from the point of view of someone used to playing Baldur’s Gate-style fantasy roleplaying games. Yes, I’m still playing Skyrim. At this point I’ve spent quite a bit of time playing the game and I thought I’d offer some tips based on the things I’ve learned.
The first thing you should know when starting to play Skyrim is that Skyrim has no character classes. Skyrim has 18 skills and the maximum skill level you can accomplish in any one skill is 100. The skills include fighting skills like fighting with one-handed weapons, fighting with two-handed weapons (like a greatsword), archery, wearing light armor, and wearing heavy armor. It also includes thieving skills like sneaking or lockpicking, magic-using skills (in each of the five schools of magic), and crafting skills like smithing and making your own potions with alchemy.
As you advance in each skill you are awarded perks in a skill tree arrangement, i.e. individual perks may lead to some perks but not to others. The maximum total number of perks you can earn is 81. That corresponds to levels in other games of this type. Each time you level up you choose whether to increase your magicka (how much magic you can employ at any one time), stamina (how heavy a load you can carry, how easy it is for you to wield a weapon, etc.), and health.
One thing that’s very different about Skyrim is that, although Skyrim does have a main quest, it’s practically optional. You can enjoy playing Skyrim while ignoring the main quest completely.
You can choose to specialize. The last time I played through, for example, I played a sort of barbarian character—heavy weapon, light armor. A specialist like that maxes out at about level 50. No worries. A fighter specialist at level 50 is really at the top of the food chain in Skyrim. You can dispatch pretty much anything that comes at you with ease, even at the highest difficulty level.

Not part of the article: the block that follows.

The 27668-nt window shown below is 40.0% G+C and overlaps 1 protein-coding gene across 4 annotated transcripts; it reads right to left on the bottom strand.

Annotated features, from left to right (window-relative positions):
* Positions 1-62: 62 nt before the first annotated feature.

Experience gets you nothing. Only cultivating skills can raise your character level.
Even if you decide to specialize I strongly recommend that you pick up some crafting skills. In Skyrim the strongest armor and weapons will probably be the ones you make yourself. The best potions are the ones you make yourself. With only a few exceptions the best enchanted gear is the stuff you’ll enchant yourself. It’s also handy for picking up some extra dough. Which brings me to my next tip.
In various towns around Skyrim you will encounter non-player characters who will offer to train you in various different skills. They charge for this training and training at higher levels costs more. You may purchase as many as five skill levels in training for each character level you achieve. Try to purchase all five each and every time you level up, particularly when you’re just starting out. Since skill levels increasing boosts character level, you will level up much faster that way. Note: not every trainer can train you at every skill level and to the best of my ability to determine no trainer can train you past skill level 75.
Next tip: even if you’re specializing as a fighter or magic-user, pick up some thieving skills. Your enjoyment of the game will be significantly greater if you have a bit of skill at sneaking and picking locks.
Right now I’m playing what will probably be my last run through the game. This time I’ve set myself an objective: I’m going to try to get all the way up to character level 81. I am playing as, essentially, a magic user and I am working very hard to practice all five schools of magic. That’s very counter-intuitive for me. I’m at character level 20 and I’m already at skill level 50 in picking pockets. That may seem like an odd choice for a magic user but at skill level 50 in picking pockets there’s a very useful perk: Big Pockets. That gives you the ability to carry more loot. The only other way to do that is to have high stamina or lots of Carry Weight potions. So far so good.